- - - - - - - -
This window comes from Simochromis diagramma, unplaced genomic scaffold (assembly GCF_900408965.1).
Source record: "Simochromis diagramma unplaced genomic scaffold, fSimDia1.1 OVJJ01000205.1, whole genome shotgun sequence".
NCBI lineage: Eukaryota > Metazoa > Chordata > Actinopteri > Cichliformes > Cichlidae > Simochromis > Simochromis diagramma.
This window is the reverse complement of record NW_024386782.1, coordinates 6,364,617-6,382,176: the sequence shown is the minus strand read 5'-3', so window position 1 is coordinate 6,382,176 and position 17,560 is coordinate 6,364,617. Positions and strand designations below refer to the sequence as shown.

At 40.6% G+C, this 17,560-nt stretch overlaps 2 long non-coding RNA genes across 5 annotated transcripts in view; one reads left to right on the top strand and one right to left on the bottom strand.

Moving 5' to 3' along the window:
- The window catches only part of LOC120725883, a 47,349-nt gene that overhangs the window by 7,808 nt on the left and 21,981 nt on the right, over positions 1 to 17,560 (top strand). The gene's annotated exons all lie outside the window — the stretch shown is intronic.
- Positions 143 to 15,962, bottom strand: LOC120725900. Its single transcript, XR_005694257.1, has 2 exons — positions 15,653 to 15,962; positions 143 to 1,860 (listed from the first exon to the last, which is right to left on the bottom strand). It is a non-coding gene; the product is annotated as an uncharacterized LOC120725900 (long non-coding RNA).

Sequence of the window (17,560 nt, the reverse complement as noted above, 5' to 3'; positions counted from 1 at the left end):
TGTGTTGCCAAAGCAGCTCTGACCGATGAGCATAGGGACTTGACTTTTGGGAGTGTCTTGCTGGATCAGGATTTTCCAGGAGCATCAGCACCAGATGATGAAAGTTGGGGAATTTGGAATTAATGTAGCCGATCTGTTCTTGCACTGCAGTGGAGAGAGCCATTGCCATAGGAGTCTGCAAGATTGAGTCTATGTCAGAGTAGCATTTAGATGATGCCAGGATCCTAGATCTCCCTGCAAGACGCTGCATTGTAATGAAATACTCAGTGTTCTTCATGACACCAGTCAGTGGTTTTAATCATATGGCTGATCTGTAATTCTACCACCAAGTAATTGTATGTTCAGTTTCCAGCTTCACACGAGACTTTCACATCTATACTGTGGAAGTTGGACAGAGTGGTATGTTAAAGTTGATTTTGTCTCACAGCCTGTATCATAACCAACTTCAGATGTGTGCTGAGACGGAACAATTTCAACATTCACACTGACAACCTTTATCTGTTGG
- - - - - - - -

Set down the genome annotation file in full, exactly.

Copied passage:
This window comes from Simochromis diagramma, unplaced genomic scaffold (assembly GCF_900408965.1).
Source record: "Simochromis diagramma unplaced genomic scaffold, fSimDia1.1 OVJJ01000205.1, whole genome shotgun sequence".
NCBI lineage: Eukaryota > Metazoa > Chordata > Actinopteri > Cichliformes > Cichlidae > Simochromis > Simochromis diagramma.
This window is the reverse complement of record NW_024386782.1, coordinates 6,364,617-6,382,176: the sequence shown is the minus strand read 5'-3', so window position 1 is coordinate 6,382,176 and position 17,560 is coordinate 6,364,617. Positions and strand designations below refer to the sequence as shown.

At 40.6% G+C, this 17,560-nt stretch overlaps 2 long non-coding RNA genes across 5 annotated transcripts in view; one reads left to right on the top strand and one right to left on the bottom strand.

Moving 5' to 3' along the window:
- The window catches only part of LOC120725883, a 47,349-nt gene that overhangs the window by 7,808 nt on the left and 21,981 nt on the right, over positions 1 to 17,560 (top strand). The gene's annotated exons all lie outside the window — the stretch shown is intronic.
- Positions 143 to 15,962, bottom strand: LOC120725900. Its single transcript, XR_005694257.1, has 2 exons — positions 15,653 to 15,962; positions 143 to 1,860 (listed from the first exon to the last, which is right to left on the bottom strand). It is a non-coding gene; the product is annotated as an uncharacterized LOC120725900 (long non-coding RNA).

Sequence of the window (17,560 nt, the reverse complement as noted above, 5' to 3'; positions counted from 1 at the left end):
TGTGTTGCCAAAGCAGCTCTGACCGATGAGCATAGGGACTTGACTTTTGGGAGTGTCTTGCTGGATCAGGATTTTCCAGGAGCATCAGCACCAGATGATGAAAGTTGGGGAATTTGGAATTAATGTAGCCGATCTGTTCTTGCACTGCAGTGGAGAGAGCCATTGCCATAGGAGTCTGCAAGATTGAGTCTATGTCAGAGTAGCATTTAGATGATGCCAGGATCCTAGATCTCCCTGCAAGACGCTGCATTGTAATGAAATACTCAGTGTTCTTCATGACACCAGTCAGTGGTTTTAATCATATGGCTGATCTGTAATTCTACCACCAAGTAATTGTATGTTCAGTTTCCAGCTTCACACGAGACTTTCACATCTATACTGTGGAAGTTGGACAGAGTGGTATGTTAAAGTTGATTTTGTCTCACAGCCTGTATCATAACCAACTTCAGATGTGTGCTGAGACGGAACAATTTCAACATTCACACTGACAACCTTTATCTGTTGG